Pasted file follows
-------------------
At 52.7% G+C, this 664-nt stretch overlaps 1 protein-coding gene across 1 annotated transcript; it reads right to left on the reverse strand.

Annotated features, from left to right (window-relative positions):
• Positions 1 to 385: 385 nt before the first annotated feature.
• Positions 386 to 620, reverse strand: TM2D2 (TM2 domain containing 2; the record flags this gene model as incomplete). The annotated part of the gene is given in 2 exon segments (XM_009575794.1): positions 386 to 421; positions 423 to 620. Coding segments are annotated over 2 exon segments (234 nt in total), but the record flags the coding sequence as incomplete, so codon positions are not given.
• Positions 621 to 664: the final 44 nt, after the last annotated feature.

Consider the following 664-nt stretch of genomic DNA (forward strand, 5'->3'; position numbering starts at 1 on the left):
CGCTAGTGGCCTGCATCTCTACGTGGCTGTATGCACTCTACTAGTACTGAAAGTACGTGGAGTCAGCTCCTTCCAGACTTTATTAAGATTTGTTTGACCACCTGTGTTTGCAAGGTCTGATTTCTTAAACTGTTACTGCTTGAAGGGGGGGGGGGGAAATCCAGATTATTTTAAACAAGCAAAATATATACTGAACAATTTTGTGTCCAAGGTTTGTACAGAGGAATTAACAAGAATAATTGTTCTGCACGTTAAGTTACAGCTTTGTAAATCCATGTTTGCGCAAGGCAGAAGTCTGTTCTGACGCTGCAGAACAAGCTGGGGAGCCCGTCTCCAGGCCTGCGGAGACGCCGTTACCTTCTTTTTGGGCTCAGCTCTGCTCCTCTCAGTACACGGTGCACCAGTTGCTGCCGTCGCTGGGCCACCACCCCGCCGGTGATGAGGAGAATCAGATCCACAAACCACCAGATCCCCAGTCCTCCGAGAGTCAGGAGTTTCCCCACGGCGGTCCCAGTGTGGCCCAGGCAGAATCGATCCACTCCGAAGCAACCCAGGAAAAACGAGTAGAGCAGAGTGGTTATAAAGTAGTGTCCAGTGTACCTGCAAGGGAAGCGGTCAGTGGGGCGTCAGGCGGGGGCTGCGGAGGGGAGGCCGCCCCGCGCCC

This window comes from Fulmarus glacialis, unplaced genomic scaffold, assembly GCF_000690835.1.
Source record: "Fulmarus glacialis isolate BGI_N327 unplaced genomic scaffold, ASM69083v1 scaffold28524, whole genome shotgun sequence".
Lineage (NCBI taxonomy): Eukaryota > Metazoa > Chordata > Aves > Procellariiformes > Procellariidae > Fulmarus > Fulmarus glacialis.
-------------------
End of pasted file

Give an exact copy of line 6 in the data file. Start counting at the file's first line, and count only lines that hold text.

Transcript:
Consider the following 664-nt stretch of genomic DNA (forward strand, 5'->3'; position numbering starts at 1 on the left):